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Culture Warriors, Meet the Parents

Politicians gunning for the media are careful to keep parental responsibility out of the cross hairs. But that's a crucial factor in the battle to protect children.

April 29, 2001|BRIAN LOWRY | Brian Lowry is a Times staff writer. His "On TV" column appears Wednesdays in Calendar

Sen. Joseph I. Lieberman, the Connecticut Democrat who came within a few hundred votes of being vice president of the United States, visited Los Angeles recently pushing his campaign to prevent violent and sexually explicit entertainment from reaching children.

Lieberman is fond of illustrating support for his efforts via an oft-told anecdote about a grateful mother who urged him to press onward. Parents, he says, "should not have to compete with the popular culture" in raising their children, and there is no reason to believe his intent is anything but sincere.

Still, when it comes to helping parents, it is equally clear politicians are prone to choosing safe political targets and sparing others--notably excluding, in most instances, the obligations of parents themselves.

The day after Lieberman's coolly received tour of Hollywood, for example, a National Institute of Child Health and Human Development study was published that suggests children in day care tend to be more disobedient and aggressive when they enter kindergarten than children with a stay-at-home parent.

Among the implications, by no means conclusive and understandably troubling to many parents, is that day care--a more recent cultural phenomenon than television or movies--could be contributing to social problems involving children. Given the number of parents relying on day care, the argument is a polarizing one, as underscored by Dr. Laura Schlessinger's mantra "Don't have them if you're not going to raise them," which has raised the hackles of some working mothers.

Whatever the ultimate merits of that argument, however, it is a nonstarter politically--hardly the way to woo soccer moms and affluent two-career families. Few politicians who value their job would stand up at a fund-raiser and say, "Some of you are doing a lousy job raising your kids. Don't turn the TV into a full-time baby-sitter.

"For those in higher tax brackets, put your briefcase down and pay some attention to your children. If you're really concerned about what they watch, taking the TV out of their rooms would be a good place to start. And if your kid is spending enough time alone to become unusually proficient at violent video games--or learning how to make bombs--you have been neglecting your responsibilities."

Indeed, what seems to have been lost or ignored by those waging the so-called cultural war, in regard to movies and television, is the notion of parental responsibility, which was always the handmaiden of any attempt to mitigate the impact of Hollywood's basest impulses.

Consider the furor in the 1990s over establishing a TV ratings system, which may have begun as a reaction to broadcasting's excesses but ostensibly focused on providing parents more information to decide which programs were appropriate for their children to watch.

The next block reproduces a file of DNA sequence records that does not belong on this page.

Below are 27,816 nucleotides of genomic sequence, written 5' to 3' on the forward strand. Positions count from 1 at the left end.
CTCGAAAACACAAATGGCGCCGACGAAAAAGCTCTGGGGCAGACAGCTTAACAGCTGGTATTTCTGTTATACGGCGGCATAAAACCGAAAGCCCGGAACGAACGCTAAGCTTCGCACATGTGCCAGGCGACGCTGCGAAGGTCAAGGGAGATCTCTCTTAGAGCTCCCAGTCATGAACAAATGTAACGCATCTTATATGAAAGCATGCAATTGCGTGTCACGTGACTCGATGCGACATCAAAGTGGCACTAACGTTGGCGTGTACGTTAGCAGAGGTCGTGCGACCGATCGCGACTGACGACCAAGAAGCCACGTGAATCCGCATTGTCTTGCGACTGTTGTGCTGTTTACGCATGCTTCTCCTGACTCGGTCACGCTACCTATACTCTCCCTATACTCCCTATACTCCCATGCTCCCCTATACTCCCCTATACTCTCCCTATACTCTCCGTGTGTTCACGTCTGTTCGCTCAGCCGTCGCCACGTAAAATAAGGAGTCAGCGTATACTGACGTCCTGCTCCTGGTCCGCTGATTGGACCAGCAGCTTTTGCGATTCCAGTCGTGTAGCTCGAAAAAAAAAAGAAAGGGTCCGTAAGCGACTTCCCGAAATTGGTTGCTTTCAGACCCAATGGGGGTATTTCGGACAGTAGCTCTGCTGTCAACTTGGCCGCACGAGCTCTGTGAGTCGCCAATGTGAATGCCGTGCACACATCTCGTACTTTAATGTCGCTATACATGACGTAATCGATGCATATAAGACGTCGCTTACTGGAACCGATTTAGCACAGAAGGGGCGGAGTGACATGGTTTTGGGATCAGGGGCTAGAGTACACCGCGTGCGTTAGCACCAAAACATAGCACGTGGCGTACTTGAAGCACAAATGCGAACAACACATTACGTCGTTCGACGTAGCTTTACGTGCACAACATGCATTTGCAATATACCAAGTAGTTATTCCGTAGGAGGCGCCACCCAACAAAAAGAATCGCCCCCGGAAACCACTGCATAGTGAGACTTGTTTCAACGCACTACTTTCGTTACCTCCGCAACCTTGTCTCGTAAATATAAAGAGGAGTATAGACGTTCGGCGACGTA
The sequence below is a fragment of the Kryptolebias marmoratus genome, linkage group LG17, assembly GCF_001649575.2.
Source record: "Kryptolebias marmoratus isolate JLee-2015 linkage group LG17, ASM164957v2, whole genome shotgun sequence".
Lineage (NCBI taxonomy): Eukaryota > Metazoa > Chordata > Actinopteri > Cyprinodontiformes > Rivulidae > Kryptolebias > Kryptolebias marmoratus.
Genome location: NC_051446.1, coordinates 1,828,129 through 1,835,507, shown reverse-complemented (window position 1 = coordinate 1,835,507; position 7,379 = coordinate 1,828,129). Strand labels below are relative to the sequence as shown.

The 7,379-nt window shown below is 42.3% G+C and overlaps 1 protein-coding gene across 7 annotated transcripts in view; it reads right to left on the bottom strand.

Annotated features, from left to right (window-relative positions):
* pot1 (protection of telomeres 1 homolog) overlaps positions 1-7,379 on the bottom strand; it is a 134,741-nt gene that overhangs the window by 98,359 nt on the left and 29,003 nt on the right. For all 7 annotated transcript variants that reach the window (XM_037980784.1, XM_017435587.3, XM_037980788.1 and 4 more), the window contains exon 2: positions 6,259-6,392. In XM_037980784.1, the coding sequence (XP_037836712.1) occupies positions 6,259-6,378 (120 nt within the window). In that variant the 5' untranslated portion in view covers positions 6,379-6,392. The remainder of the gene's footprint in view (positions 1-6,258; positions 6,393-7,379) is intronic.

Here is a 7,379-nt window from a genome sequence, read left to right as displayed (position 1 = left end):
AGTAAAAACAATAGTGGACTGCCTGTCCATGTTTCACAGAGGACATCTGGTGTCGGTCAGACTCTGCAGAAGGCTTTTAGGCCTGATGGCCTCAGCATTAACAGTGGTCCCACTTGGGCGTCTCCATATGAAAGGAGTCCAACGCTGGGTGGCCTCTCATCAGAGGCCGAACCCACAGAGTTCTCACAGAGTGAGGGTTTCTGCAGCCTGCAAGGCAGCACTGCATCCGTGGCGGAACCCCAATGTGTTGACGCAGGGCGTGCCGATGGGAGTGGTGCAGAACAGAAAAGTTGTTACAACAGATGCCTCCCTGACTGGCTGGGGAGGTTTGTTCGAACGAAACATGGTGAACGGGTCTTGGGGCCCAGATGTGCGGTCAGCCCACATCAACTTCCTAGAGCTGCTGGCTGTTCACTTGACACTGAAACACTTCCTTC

Small wonder, then, that in the wake of adopting such a system, networks were perplexed to come under fire again for the nature of their ratings (pretty much everything receives an innocuous TV-PG, or parental guidance, label)--criticism that hasn't disappeared in the wake of a revision to the system adding letters cautioning viewers about sex, violence (the "V" in V-chip), dialogue and language.

Sure, television remained awash in innuendo and sexuality, but parents did indeed have more data--if they looked for it--to make an informed choice. In similar fashion, motion-picture industry executives responded to a damning Federal Trade Commission report about their marketing practices with an elaborate plan to curb marketing of R-rated films to children, as well as provide more information regarding why movies received certain ratings.

Yet Lieberman is nevertheless forging ahead with legislation that would empower the FTC to sanction studios for marketing sexually graphic or violent materials to kids.

In short, despite the concessions they have extracted, politicians keep returning to the issue like swallows to Capistrano. This has fostered a prevailing sense within the entertainment industry that these critics cannot be mollified, prompting many to simply dismiss political bashing of Hollywood as a cyclical threat that will surely arise from time to time--the periodic hurricane that quickly blows over--no matter what safeguards are put in place.

While one can argue that the transparent aim of Hollywood's critics is to curb content--using marketing practices or ratings codes as a means to skirt charges of censorship--Lieberman, at least, insisted in a meeting with Times reporters and editors that he is "a great believer in the 1st Amendment."

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